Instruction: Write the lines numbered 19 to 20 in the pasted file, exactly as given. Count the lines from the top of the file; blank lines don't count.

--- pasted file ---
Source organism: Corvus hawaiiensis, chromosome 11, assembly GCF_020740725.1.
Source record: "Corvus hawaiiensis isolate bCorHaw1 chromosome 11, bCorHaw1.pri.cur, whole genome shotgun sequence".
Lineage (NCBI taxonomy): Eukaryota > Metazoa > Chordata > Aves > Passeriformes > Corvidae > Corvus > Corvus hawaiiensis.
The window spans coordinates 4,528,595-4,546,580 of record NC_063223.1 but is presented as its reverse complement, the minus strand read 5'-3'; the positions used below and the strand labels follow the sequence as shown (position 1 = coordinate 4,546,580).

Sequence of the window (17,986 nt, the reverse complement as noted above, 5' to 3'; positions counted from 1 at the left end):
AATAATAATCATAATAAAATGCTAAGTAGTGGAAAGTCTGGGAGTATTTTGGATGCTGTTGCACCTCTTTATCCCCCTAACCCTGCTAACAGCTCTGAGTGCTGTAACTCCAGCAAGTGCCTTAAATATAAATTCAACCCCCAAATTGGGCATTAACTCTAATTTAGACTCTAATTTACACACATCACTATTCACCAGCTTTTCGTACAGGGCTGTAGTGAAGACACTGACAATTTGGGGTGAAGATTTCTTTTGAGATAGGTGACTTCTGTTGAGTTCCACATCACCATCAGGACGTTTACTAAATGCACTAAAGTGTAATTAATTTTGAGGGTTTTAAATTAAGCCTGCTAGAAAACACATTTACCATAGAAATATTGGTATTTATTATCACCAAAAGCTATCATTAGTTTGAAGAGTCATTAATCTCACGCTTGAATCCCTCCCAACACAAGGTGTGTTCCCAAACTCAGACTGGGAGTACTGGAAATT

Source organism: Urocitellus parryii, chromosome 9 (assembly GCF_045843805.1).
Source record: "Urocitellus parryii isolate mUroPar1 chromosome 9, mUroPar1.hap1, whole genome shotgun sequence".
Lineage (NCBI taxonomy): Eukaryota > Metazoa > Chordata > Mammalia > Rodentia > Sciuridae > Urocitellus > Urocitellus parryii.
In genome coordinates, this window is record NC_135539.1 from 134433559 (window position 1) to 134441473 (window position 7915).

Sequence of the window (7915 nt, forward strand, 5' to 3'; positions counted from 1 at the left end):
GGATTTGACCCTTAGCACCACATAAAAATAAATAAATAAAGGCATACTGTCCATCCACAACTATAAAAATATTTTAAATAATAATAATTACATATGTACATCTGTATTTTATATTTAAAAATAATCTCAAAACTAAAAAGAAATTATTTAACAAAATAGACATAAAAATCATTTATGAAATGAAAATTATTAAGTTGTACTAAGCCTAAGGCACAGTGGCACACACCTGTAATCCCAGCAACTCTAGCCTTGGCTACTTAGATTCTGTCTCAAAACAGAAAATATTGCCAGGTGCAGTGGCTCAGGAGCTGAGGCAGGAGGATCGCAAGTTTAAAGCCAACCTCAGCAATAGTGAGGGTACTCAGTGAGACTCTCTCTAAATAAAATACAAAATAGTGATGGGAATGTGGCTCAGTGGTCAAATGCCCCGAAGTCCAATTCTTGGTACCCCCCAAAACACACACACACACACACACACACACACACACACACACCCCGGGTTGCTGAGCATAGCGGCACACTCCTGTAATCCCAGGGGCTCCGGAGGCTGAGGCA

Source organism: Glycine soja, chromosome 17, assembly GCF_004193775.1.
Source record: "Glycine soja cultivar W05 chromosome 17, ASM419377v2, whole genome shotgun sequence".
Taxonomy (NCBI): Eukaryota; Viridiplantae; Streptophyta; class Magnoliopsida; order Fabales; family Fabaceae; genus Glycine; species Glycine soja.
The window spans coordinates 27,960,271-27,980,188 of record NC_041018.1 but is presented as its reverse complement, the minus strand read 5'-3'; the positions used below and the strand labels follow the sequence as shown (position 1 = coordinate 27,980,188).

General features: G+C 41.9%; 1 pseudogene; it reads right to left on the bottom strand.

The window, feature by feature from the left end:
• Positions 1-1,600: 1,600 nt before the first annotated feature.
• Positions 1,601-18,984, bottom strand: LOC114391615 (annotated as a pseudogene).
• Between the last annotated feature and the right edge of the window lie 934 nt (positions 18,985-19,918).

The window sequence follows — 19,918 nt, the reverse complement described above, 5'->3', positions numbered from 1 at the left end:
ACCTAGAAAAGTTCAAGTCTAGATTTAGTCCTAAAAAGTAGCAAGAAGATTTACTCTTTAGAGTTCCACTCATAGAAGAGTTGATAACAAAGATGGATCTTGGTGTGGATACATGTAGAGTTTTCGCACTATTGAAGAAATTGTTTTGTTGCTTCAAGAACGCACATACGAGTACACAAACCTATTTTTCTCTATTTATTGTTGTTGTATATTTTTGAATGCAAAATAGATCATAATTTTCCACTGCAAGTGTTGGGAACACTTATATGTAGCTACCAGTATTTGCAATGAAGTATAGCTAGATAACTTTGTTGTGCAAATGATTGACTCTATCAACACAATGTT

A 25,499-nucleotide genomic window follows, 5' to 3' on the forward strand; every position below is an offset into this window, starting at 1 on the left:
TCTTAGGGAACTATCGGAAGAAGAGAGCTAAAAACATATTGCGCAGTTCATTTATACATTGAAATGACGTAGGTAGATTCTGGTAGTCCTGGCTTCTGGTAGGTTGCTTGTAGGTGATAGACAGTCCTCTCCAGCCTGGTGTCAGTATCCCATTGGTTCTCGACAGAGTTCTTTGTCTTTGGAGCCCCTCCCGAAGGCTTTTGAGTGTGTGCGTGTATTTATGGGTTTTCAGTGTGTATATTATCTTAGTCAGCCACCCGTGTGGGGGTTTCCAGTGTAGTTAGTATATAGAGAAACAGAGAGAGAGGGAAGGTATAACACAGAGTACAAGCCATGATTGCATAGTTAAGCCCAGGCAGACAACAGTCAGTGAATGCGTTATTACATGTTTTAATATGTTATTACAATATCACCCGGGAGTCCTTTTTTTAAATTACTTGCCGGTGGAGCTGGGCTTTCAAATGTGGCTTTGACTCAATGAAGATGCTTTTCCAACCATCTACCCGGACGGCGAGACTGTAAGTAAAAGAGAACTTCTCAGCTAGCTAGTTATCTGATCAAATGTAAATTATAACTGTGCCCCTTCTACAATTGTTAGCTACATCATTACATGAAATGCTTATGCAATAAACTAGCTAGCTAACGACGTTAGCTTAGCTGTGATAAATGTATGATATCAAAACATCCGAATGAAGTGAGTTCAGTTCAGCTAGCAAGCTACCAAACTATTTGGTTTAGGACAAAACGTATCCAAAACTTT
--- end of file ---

• Positions 1-1,600: 1,600 nt before the first annotated feature.
• Positions 1,601-18,984, bottom strand: LOC114391615 (annotated as a pseudogene).